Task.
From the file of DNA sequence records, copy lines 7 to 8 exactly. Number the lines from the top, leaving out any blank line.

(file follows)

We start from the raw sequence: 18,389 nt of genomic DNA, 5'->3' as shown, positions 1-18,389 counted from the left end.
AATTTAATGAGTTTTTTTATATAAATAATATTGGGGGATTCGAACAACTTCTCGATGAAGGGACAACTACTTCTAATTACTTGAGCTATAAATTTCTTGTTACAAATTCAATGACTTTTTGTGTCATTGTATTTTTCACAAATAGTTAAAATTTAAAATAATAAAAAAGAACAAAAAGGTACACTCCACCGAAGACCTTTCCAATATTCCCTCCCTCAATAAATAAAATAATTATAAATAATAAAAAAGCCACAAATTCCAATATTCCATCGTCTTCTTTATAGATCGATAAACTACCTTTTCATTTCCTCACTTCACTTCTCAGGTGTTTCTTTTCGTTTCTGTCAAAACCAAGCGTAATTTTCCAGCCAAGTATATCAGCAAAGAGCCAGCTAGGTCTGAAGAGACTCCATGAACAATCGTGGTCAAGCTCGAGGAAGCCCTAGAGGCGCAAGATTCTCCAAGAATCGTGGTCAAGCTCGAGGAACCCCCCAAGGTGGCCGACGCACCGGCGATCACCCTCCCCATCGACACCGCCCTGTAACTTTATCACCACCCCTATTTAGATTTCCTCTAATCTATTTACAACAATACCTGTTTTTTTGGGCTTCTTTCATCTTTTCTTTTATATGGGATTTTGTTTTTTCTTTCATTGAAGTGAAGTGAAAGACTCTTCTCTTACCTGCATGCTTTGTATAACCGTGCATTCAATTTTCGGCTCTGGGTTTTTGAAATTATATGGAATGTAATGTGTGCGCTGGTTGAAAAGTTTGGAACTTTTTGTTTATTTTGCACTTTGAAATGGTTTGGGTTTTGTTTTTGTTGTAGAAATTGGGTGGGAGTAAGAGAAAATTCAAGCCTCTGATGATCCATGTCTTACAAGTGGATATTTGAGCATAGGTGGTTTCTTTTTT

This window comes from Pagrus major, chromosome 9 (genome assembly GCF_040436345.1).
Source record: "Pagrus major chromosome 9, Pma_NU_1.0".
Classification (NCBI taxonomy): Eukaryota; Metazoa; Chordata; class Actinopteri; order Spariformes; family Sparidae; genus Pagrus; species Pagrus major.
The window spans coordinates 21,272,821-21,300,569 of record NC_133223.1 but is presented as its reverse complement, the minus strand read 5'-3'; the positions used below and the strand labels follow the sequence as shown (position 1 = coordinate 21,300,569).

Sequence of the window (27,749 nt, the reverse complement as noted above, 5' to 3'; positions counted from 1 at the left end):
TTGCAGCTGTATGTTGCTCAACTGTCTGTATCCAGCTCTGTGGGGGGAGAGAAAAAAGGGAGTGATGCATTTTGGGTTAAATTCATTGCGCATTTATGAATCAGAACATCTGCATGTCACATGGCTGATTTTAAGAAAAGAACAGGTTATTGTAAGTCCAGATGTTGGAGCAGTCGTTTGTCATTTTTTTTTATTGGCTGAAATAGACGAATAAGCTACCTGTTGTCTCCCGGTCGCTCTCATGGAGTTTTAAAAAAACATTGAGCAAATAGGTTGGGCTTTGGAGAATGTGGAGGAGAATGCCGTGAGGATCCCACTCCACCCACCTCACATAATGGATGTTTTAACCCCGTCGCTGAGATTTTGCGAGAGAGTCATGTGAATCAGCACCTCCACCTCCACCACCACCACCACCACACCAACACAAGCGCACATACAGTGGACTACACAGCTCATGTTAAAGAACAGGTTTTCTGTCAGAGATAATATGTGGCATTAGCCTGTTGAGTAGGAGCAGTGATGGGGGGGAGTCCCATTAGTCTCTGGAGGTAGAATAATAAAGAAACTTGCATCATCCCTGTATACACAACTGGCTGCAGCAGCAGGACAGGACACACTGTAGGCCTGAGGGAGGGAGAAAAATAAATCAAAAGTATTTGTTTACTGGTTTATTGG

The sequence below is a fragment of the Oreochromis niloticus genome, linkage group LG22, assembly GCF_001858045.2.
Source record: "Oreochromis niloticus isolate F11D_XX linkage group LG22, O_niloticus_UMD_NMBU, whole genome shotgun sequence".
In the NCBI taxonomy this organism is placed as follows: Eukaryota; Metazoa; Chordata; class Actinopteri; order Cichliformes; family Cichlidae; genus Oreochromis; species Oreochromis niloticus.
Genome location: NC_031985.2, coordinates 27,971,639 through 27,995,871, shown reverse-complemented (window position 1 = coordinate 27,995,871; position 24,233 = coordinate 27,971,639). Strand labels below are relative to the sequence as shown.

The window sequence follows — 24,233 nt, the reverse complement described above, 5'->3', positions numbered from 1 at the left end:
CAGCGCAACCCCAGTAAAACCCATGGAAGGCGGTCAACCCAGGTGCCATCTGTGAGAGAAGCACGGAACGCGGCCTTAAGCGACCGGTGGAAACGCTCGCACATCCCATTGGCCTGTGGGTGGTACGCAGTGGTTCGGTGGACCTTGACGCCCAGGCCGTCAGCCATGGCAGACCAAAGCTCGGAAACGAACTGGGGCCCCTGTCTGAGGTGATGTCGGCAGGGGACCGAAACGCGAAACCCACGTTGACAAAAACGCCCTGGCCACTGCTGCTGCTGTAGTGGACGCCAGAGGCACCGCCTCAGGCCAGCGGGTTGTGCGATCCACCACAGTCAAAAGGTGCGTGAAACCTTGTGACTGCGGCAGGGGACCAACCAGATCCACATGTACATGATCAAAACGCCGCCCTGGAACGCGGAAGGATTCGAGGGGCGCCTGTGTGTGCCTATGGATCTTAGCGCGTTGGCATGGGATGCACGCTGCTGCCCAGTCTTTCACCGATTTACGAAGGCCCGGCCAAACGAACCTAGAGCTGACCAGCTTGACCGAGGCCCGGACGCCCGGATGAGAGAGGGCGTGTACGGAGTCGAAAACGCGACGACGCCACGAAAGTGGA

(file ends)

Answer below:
Sequence of the window (27,749 nt, the reverse complement as noted above, 5' to 3'; positions counted from 1 at the left end):
TTGCAGCTGTATGTTGCTCAACTGTCTGTATCCAGCTCTGTGGGGGGAGAGAAAAAAGGGAGTGATGCATTTTGGGTTAAATTCATTGCGCATTTATGAATCAGAACATCTGCATGTCACATGGCTGATTTTAAGAAAAGAACAGGTTATTGTAAGTCCAGATGTTGGAGCAGTCGTTTGTCATTTTTTTTTATTGGCTGAAATAGACGAATAAGCTACCTGTTGTCTCCCGGTCGCTCTCATGGAGTTTTAAAAAAACATTGAGCAAATAGGTTGGGCTTTGGAGAATGTGGAGGAGAATGCCGTGAGGATCCCACTCCACCCACCTCACATAATGGATGTTTTAACCCCGTCGCTGAGATTTTGCGAGAGAGTCATGTGAATCAGCACCTCCACCTCCACCACCACCACCACCACACCAACACAAGCGCACATACAGTGGACTACACAGCTCATGTTAAAGAACAGGTTTTCTGTCAGAGATAATATGTGGCATTAGCCTGTTGAGTAGGAGCAGTGATGGGGGGGAGTCCCATTAGTCTCTGGAGGTAGAATAATAAAGAAACTTGCATCATCCCTGTATACACAACTGGCTGCAGCAGCAGGACAGGACACACTGTAGGCCTGAGGGAGGGAGAAAAATAAATCAAAAGTATTTGTTTACTGGTTTATTGG